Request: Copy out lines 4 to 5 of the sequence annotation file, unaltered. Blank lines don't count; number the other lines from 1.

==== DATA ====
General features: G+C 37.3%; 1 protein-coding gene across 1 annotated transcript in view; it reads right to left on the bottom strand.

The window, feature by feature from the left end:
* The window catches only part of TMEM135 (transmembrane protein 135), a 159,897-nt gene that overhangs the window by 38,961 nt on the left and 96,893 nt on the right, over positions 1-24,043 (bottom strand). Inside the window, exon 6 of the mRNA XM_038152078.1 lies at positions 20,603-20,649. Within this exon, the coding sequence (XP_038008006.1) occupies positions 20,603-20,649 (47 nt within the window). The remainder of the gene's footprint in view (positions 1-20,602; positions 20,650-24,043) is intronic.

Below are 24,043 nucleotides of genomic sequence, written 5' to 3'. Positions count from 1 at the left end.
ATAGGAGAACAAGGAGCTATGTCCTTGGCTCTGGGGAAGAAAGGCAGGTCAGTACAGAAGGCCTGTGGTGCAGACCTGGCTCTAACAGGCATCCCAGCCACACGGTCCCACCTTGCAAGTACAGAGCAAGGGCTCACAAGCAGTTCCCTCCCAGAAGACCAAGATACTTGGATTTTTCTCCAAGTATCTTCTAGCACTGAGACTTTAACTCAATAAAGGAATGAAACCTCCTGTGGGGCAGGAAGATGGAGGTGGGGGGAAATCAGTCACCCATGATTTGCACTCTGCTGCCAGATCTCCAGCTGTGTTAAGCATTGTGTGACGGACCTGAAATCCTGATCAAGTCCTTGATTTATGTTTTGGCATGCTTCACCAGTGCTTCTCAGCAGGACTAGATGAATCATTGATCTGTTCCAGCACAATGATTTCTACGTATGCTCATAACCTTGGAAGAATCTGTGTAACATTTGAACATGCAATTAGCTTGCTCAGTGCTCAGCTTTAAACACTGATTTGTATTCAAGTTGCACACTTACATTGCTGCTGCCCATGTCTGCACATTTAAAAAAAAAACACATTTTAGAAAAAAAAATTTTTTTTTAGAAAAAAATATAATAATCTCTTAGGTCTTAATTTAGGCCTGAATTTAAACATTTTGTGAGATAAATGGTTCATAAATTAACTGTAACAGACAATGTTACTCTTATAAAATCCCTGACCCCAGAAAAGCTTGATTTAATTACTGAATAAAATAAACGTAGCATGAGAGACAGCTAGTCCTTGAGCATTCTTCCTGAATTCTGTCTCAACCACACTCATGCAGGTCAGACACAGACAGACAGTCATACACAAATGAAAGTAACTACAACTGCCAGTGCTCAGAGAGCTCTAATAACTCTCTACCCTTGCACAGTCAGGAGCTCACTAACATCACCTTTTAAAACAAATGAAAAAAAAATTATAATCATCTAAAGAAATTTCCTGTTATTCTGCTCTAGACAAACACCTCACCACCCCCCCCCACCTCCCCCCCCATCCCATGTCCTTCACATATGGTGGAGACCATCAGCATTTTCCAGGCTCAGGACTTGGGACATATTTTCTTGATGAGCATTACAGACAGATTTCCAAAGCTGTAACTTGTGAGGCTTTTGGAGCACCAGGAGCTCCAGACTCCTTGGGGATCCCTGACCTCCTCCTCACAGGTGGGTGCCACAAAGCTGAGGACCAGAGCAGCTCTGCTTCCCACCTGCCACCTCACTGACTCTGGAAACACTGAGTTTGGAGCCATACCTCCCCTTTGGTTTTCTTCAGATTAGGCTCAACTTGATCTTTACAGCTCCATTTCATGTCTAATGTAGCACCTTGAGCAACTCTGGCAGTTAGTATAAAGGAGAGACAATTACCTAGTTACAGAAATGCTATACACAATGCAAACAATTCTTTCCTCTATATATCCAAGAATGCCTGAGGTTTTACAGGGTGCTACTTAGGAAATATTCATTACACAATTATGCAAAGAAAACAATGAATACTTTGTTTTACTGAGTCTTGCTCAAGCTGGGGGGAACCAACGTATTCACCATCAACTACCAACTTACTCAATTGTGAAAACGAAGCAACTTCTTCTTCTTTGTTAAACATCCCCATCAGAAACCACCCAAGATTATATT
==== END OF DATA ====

Below are 24,043 nucleotides of genomic sequence, written 5' to 3'. Positions count from 1 at the left end.
ATAGGAGAACAAGGAGCTATGTCCTTGGCTCTGGGGAAGAAAGGCAGGTCAGTACAGAAGGCCTGTGGTGCAGACCTGGCTCTAACAGGCATCCCAGCCACACGGTCCCACCTTGCAAGTACAGAGCAAGGGCTCACAAGCAGTTCCCTCCCAGAAGACCAAGATACTTGGATTTTTCTCCAAGTATCTTCTAGCACTGAGACTTTAACTCAATAAAGGAATGAAACCTCCTGTGGGGCAGGAAGATGGAGGTGGGGGGAAATCAGTCACCCATGATTTGCACTCTGCTGCCAGATCTCCAGCTGTGTTAAGCATTGTGTGACGGACCTGAAATCCTGATCAAGTCCTTGATTTATGTTTTGGCATGCTTCACCAGTGCTTCTCAGCAGGACTAGATGAATCATTGATCTGTTCCAGCACAATGATTTCTACGTATGCTCATAACCTTGGAAGAATCTGTGTAACATTTGAACATGCAATTAGCTTGCTCAGTGCTCAGCTTTAAACACTGATTTGTATTCAAGTTGCACACTTACATTGCTGCTGCCCATGTCTGCACATTTAAAAAAAAAACACATTTTAGAAAAAAAAATTTTTTTTTAGAAAAAAATATAATAATCTCTTAGGTCTTAATTTAGGCCTGAATTTAAACATTTTGTGAGATAAATGGTTCATAAATTAACTGTAACAGACAATGTTACTCTTATAAAATCCCTGACCCCAGAAAAGCTTGATTTAATTACTGAATAAAATAAACGTAGCATGAGAGACAGCTAGTCCTTGAGCATTCTTCCTGAATTCTGTCTCAACCACACTCATGCAGGTCAGACACAGACAGACAGTCATACACAAATGAAAGTAACTACAACTGCCAGTGCTCAGAGAGCTCTAATAACTCTCTACCCTTGCACAGTCAGGAGCTCACTAACATCACCTTTTAAAACAAATGAAAAAAAAATTATAATCATCTAAAGAAATTTCCTGTTATTCTGCTCTAGACAAACACCTCACCACCCCCCCCCACCTCCCCCCCCATCCCATGTCCTTCACATATGGTGGAGACCATCAGCATTTTCCAGGCTCAGGACTTGGGACATATTTTCTTGATGAGCATTACAGACAGATTTCCAAAGCTGTAACTTGTGAGGCTTTTGGAGCACCAGGAGCTCCAGACTCCTTGGGGATCCCTGACCTCCTCCTCACAGGTGGGTGCCACAAAGCTGAGGACCAGAGCAGCTCTGCTTCCCACCTGCCACCTCACTGACTCTGGAAACACTGAGTTTGGAGCCATACCTCCCCTTTGGTTTTCTTCAGATTAGGCTCAACTTGATCTTTACAGCTCCATTTCATGTCTAATGTAGCACCTTGAGCAACTCTGGCAGTTAGTATAAAGGAGAGACAATTACCTAGTTACAGAAATGCTATACACAATGCAAACAATTCTTTCCTCTATATATCCAAGAATGCCTGAGGTTTTACAGGGTGCTACTTAGGAAATATTCATTACACAATTATGCAAAGAAAACAATGAATACTTTGTTTTACTGAGTCTTGCTCAAGCTGGGGGGAACCAACGTATTCACCATCAACTACCAACTTACTCAATTGTGAAAACGAAGCAACTTCTTCTTCTTTGTTAAACATCCCCATCAGAAACCACCCAAGATTATATT